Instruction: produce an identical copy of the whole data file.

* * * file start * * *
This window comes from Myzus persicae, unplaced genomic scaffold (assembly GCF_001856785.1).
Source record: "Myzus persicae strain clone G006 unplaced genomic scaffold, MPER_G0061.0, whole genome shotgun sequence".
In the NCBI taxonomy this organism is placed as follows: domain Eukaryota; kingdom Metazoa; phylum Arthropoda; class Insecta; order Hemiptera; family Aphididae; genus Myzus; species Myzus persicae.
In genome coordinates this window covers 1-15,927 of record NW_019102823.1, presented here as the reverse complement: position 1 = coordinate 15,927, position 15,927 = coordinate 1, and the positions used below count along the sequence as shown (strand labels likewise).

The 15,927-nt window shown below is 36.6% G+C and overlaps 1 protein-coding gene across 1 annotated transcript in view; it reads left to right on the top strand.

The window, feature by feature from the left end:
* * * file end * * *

This window comes from Myzus persicae, unplaced genomic scaffold (assembly GCF_001856785.1).
Source record: "Myzus persicae strain clone G006 unplaced genomic scaffold, MPER_G0061.0, whole genome shotgun sequence".
In the NCBI taxonomy this organism is placed as follows: domain Eukaryota; kingdom Metazoa; phylum Arthropoda; class Insecta; order Hemiptera; family Aphididae; genus Myzus; species Myzus persicae.
In genome coordinates this window covers 1-15,927 of record NW_019102823.1, presented here as the reverse complement: position 1 = coordinate 15,927, position 15,927 = coordinate 1, and the positions used below count along the sequence as shown (strand labels likewise).

The 15,927-nt window shown below is 36.6% G+C and overlaps 1 protein-coding gene across 1 annotated transcript in view; it reads left to right on the top strand.

The window, feature by feature from the left end: